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Is your martech foundation solid?

The year has been tough for marketeers. It started with a call to invest in new technology, and it ended with cuts to martech budgets.

Mikkel Tofte Jørgensen

Mikkel Tofte Jørgensen

Communications and PR Manager
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Mikkel Jørgensen 2

The year has been tough for marketeers. It started with a call to invest in new technology, and it ended with cuts to martech budgets. In 2021, marketing will have to fight for its credibility if it is not to be left out of the digital transformation.

2020 had only just begun when a forecast of the 10 most important consumer trends gave the marketing department something to think about. Consumers want convenience and personal control over the buying process. Besides, content is everywhere and you need to catch consumers in seconds, as stated in the report from Euro Monitor. To solve the task, investment must be made in technology: 

In a highly competitive market, brands need to offer the dynamic content that consumers are looking for. To get ahead of what Catch Me in Seconds will be in the future, companies need to invest in technology.

As a marketing manager, the year may have begun with sweet dreams of new technology. But less than six months later, Gartner announced that nearly 60% of marketing leaders were expecting moderate to severe budget cuts to their martech budgets.To make things worse for the marketeers, the Gartner survey revealed that:

“…marketing organizations still utilize only 58% of their martech stack’s full breadth of capabilities – a level that has remained flat since 2019".

Marketing’s reputation is at stake

The Gartner survey also shows that the vast majority (75%) of those who expect cuts in the martech budget are also seriously struggling to get their marketing technology stack to perform optimally.

In fact, all 387 marketing managers are challenged on this very point. The reasons are several: the systems do not collaborate well enough across functions, the range of martech solutions is incoherent, and the foundation for handling customer data is not solid.

Nevertheless, the majority of marketing managers expect the current stack of marketing technology to be effective in meeting the organisation's business goals. But is it perhaps a bit too confident? At least it's not very obvious - not even for the rest of the company's executives. It is not likely that a company blindly accepts that it “only profits from 58% of its marketing technology portfolio”.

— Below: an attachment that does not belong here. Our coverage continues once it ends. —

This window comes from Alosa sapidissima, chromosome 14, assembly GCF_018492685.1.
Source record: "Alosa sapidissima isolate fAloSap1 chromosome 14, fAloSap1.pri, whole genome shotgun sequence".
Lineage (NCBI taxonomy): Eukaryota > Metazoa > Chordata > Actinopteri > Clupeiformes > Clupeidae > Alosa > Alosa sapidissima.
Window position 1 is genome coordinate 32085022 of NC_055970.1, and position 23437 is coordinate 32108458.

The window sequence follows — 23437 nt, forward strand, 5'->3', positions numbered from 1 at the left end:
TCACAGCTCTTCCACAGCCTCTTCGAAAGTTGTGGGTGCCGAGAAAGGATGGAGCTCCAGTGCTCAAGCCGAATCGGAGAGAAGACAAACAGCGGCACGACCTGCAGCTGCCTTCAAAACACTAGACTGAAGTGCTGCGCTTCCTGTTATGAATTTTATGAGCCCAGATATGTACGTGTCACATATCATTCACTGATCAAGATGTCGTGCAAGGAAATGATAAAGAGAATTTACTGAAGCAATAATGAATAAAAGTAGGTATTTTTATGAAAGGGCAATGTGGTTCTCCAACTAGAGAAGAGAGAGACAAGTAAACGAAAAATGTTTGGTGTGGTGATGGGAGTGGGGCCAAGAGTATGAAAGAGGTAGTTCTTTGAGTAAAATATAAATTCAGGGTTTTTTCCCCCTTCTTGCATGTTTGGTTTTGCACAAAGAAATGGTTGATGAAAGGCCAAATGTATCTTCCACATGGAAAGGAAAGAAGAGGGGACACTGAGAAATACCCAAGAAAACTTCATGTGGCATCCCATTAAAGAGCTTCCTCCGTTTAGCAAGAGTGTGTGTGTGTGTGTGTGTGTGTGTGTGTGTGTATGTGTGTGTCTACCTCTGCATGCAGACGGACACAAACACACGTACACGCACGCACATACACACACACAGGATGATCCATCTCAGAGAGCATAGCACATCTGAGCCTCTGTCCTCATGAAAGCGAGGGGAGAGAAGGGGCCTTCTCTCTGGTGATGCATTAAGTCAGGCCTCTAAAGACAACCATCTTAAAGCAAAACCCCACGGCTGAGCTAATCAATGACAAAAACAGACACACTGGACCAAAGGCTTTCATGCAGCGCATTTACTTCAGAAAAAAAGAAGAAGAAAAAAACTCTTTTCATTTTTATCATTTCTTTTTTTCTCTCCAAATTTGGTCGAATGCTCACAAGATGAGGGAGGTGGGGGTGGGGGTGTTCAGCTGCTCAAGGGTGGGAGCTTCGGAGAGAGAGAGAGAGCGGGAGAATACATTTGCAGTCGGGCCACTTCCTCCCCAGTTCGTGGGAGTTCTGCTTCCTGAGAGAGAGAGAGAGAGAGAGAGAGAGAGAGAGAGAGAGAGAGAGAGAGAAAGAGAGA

This is a real problem for marketing, not least because it might actually justify the martech budget cuts. At worst, marketing leaders are putting their credibility on the line, and they need to fight to maintain a precedes and a say within the company walls. Then again, marketing didn’t create the problems in the first place. Old systems did.

Old systems stand in the way

In 2018, Accenture published a report that foresaw the technological trends with the most significant impact over the next three years. The report was based on interviews with more than 6,000 executives around the world. And 85% of the respondents believed that it is through “technology-driven partnerships” that companies meet consumers in the digital world and everyday life. Technology-driven partnerships create growth in today's digital economy, the report pointed out. There was just this one problem:

“Unfortunately, previous business systems were not built to support these partnerships on a large scale.”

These days, it makes sense for the whole company to replace legacy systems - not least in the marketing unit as it is operating in the digital frontline where the end-users, or customers, are. But the old systems were not built to support the idea of technological partnerships. The old systems were built in silos and intended to only operate within the business. Outdated systems will be the biggest barrier to growth, the Accenture report stated in 2018.

As mentioned in a report from 2019, only 33% of marketing departments find that the inventory of their martech stack matches their needs.